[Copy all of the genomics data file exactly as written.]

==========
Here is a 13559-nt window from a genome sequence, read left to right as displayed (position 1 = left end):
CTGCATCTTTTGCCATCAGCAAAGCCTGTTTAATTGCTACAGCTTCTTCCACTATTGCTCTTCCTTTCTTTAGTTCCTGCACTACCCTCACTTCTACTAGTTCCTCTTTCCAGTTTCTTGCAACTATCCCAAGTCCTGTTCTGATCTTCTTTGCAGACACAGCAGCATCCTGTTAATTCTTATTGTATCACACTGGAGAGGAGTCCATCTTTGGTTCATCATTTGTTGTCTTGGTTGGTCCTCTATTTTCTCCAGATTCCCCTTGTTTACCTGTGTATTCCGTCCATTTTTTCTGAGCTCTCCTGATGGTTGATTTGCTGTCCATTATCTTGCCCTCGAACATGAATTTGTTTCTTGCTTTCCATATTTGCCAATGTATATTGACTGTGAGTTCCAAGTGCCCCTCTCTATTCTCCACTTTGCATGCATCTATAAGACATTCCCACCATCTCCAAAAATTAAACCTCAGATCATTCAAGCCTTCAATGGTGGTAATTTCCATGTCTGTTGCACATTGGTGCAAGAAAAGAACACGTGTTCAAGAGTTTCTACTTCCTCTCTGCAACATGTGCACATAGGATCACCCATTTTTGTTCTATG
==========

Here is a 13559-nt window from a genome sequence, read left to right as displayed (position 1 = left end):
CTGCATCTTTTGCCATCAGCAAAGCCTGTTTAATTGCTACAGCTTCTTCCACTATTGCTCTTCCTTTCTTTAGTTCCTGCACTACCCTCACTTCTACTAGTTCCTCTTTCCAGTTTCTTGCAACTATCCCAAGTCCTGTTCTGATCTTCTTTGCAGACACAGCAGCATCCTGTTAATTCTTATTGTATCACACTGGAGAGGAGTCCATCTTTGGTTCATCATTTGTTGTCTTGGTTGGTCCTCTATTTTCTCCAGATTCCCCTTGTTTACCTGTGTATTCCGTCCATTTTTTCTGAGCTCTCCTGATGGTTGATTTGCTGTCCATTATCTTGCCCTCGAACATGAATTTGTTTCTTGCTTTCCATATTTGCCAATGTATATTGACTGTGAGTTCCAAGTGCCCCTCTCTATTCTCCACTTTGCATGCATCTATAAGACATTCCCACCATCTCCAAAAATTAAACCTCAGATCATTCAAGCCTTCAATGGTGGTAATTTCCATGTCTGTTGCACATTGGTGCAAGAAAAGAACACGTGTTCAAGAGTTTCTACTTCCTCTCTGCAACATGTGCACATAGGATCACCCATTTTTGTTCTATG